Yet lose they did–big time. First the northern kingdom fell; and by 580 or so B.C.E. Judah fell, and the best and brightest of these communities were taken into Babylonian captivity. What happened? Some people believe since the Israelites rejected God by demanding a human king, God was punishing them by allowing them to be conquered. This belief is somewhat like people today saying the challenges the United States faces reflect our rejection of God. At the same time, it could simply be that Israel and Judah fell because that was the way life often worked in that particular time and place. Kings, kingdoms, gods and their religions rose to prominence and then crashed and burned. It was all part of the evolutionary process.

My focus, however, is on the reasons–the motivations–for their insistence on having a king in the first place. Basically the Israelites wanted to be like everyone else, and they wanted a leader who would fight their battles for them. We can apply these motivations to many areas of our lives today, too–including church.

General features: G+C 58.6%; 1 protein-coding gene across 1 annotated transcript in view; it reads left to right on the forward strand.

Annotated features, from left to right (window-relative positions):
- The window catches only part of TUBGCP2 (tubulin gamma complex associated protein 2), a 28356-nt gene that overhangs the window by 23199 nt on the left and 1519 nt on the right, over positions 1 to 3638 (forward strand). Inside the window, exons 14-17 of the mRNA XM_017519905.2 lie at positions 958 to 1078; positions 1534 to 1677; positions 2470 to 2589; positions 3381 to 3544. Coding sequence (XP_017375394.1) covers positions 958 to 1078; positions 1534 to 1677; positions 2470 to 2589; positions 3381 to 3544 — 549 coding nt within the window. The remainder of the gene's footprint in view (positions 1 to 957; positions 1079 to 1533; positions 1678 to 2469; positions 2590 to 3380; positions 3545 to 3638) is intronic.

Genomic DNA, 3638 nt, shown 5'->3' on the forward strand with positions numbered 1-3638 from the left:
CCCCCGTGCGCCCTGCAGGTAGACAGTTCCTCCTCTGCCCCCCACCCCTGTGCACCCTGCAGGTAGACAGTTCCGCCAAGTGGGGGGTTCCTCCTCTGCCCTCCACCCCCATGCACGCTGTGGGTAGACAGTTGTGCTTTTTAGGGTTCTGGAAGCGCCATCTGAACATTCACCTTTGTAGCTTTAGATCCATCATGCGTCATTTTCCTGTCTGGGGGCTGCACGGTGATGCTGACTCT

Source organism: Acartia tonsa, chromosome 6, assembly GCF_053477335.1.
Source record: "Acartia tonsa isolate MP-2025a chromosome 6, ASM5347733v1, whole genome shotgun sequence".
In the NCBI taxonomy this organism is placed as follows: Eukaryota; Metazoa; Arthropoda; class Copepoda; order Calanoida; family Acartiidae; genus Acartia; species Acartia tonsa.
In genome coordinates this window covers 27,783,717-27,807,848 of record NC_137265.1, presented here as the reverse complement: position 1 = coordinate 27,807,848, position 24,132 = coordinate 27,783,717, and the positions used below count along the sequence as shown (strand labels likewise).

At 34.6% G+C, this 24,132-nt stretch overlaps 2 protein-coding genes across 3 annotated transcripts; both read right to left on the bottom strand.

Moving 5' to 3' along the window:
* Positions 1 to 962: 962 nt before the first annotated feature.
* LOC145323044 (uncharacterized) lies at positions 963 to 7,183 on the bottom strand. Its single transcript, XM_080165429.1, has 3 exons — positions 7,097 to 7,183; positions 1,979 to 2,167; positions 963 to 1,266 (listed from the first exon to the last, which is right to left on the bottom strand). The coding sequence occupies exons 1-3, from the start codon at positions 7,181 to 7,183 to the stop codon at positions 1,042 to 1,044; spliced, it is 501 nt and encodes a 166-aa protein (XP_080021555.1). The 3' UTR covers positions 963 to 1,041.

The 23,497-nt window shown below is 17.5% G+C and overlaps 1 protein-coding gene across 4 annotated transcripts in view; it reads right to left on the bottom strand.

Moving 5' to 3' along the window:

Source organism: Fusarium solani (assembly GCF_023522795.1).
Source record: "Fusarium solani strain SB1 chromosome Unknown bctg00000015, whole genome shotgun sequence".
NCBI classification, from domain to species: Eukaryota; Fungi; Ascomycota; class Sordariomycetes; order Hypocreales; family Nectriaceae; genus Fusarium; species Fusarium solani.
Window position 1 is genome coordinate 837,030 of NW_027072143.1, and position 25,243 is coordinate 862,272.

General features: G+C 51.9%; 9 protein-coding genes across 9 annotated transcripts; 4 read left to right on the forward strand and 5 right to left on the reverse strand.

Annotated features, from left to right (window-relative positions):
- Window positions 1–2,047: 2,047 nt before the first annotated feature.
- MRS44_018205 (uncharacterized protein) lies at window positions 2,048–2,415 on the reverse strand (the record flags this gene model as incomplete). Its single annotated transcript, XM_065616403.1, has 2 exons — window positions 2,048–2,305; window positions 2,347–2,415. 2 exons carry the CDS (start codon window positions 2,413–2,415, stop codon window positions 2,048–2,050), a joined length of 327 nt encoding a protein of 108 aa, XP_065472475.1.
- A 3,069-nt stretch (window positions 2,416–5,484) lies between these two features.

First, I think the Israelites were demonstrating a very basic concern for survival–and that’s normal. Samuel was old and his sons were corrupt. They needed a new way of governance and leadership, and witnessing the success of the nations around them, they decided that was the model to copy. Samuel would appoint a strong leader who, in turn, would lead them and fight their battles for them. And we can’t really blame them for wanting to survive, can we? Of course not! What we can question, however, is how that survival seemed to be all about them and no one else. Beyond that question, too, is the idea of wanting someone else to fight their battles for them.